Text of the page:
Weidenfeld & Nicolson acquires supremely enjoyable debut, Green Dot by Madeleine Gray

Lettice Franklin, Publishing Director at Weidenfeld & Nicolson, has acquired UK & Commonwealth rights in Green Dot by Madeleine Gray from John Ash at PEW, on behalf of Grace Heifetz at Left Bank Literary. Ash submitted the novel on a Friday evening, and Franklin had taken the novel off the table by the Monday morning that followed.  US rights have been acquired by Caroline Zancan at Henry Holt in a pre-empt. Australian rights have been acquired by Kelly Fagan at Allen & Unwin also in a pre-empt. 


For readers of Meg Mason’s Sorrow and Bliss, Patricia Lockwood’s No One Is Talking About This and Raven Leilani’s LusterGreen Dot is told by Hera. Hera is in her mid-twenties, which to most people seems young but not to people in their mid-twenties. She has spent the years since school trying to kick and scream into existence a life she cares about – but with little success so far. And then she meets Arthur, an older, married colleague. Intoxicated by the promise of ordinary happiness he seems to represent, Hera falls headlong into a workplace romance and a love story that will take the rest of the novel to tell. 


Lettice Franklin, editor, said: ‘I don’t think I have ever acquired a book as quickly as this one. From the moment I read its first page, I was simultaneously smitten and very, very anxious about the prospect of not publishing it. There is a moment in Green Dot when its heroine describes the thrill of making a new friend in the office: ‘Oh my God. Oh my God Mei Ling is funny. Mei Ling is funny and depressed. My two favourite things in a potential friend. I am beaming. I am floating. Mei Ling you saucy devil, you sly dog, you also hate this!!’ Reading this novel felt like a similar experience to me – it has the boisterous humour, the life-affirming intimacy, the vulnerable confessions of a conversation had on a Friday afternoon when the boss is away and here, finally, in this large, cold room you spend your life in (to quote Madeleine), is someone that sees the world as you do. It made me laugh out loud over and over again. It moved me deeply in its portrait of the particular heady obsession of a workplace crush and in its exploration of why a woman becomes – and chooses to stay – the other woman. As I read I thought about many of my favourite writers – Katherine Heiny, David Sedaris, Raven Leilani, Meg Mason, Halle Butler, Patricia Lockwood, Naoise Dolan – and Madeleine’s name now sits on that list. All of us at W&N and Orion are completely obsessed with this novel and cannot believe our luck to be publishing it. We are beaming.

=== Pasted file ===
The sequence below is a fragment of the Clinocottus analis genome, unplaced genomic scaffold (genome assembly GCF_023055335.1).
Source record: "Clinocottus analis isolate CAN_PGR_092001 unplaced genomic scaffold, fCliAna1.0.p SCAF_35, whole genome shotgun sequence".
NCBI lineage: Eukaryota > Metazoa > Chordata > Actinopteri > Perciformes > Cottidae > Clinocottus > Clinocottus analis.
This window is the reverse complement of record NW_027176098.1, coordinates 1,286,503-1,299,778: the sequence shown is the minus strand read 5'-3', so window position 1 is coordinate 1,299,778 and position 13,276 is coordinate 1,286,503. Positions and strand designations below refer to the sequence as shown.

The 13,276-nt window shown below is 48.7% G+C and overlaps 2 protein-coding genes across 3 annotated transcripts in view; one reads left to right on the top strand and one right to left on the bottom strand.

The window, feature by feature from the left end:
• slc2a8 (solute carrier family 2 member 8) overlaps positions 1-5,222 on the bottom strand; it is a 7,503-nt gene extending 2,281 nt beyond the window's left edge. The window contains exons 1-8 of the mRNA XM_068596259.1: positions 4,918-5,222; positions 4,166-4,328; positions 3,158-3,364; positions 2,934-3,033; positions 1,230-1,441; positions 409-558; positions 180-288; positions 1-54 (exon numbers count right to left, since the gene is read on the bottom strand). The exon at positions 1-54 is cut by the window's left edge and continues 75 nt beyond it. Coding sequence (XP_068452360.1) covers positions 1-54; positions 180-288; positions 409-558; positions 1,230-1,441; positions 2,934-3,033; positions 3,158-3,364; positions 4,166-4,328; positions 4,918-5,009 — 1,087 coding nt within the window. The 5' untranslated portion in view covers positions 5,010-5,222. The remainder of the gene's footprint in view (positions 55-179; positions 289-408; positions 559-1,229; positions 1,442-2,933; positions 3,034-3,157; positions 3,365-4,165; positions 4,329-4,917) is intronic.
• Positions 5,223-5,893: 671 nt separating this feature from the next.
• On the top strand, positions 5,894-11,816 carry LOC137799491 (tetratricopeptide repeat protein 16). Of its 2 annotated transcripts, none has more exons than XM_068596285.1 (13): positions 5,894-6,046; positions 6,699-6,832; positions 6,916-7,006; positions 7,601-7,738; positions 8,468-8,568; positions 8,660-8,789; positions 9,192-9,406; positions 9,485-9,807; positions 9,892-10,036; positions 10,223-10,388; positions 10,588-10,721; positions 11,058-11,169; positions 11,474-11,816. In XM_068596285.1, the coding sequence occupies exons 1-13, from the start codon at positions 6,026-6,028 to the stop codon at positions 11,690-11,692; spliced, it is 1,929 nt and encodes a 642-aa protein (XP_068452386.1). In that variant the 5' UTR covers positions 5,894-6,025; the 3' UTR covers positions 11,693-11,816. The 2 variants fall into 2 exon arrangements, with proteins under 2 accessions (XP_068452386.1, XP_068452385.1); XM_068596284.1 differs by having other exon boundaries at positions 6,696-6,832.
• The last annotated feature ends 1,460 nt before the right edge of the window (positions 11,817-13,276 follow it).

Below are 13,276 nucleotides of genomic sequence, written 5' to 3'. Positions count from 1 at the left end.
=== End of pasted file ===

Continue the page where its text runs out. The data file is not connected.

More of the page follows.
Madeleine Gray, author, said: ‘I wrote Green Dot as I was doing my UK PhD remotely from Sydney due to the pandemic, and as I was working in a bookstore where my colleagues and I were unionising. Writing this book became like a salve. I wrote to make myself laugh, and to make sense of the world that young people, and young women especially, now find ourselves in. The green dot of the title refers to the green dot on social media, showing which users are online. A lot of the romance in the novel plays out over IM and texts, and at times across countries. The green dot is also a Gatsby reference, sue me – about the allure of waiting for something that promises nothing.’ 


John Ash, agent, said: ‘A few paragraphs into Green Dot, I knew I was reading something incredibly special, fresh and exciting. By the time I was twenty pages in my colleagues very politely asked if I could go home to finish it, as my endless cackling and quoting was driving everyone else insane. I couldn’t be more delighted that Madeleine’s hilarious, sharp, profound and painfully relatable novel has found the very best of homes with Lettice Franklin at W&N.’ 


Madeleine Gray is a writer and critic from Sydney. She was a 2021 Finalist for the Walkley Pascall Prize for Arts Criticism, and has written for such publications as Overland, Meanjin, The Monthly, Sydney Review of Books, Australian Book Review, and the Times Literary Supplement. She also has a British connection, in that she has an MSt in English Literature from the University of Oxford and is a current doctoral candidate at the University of Manchester.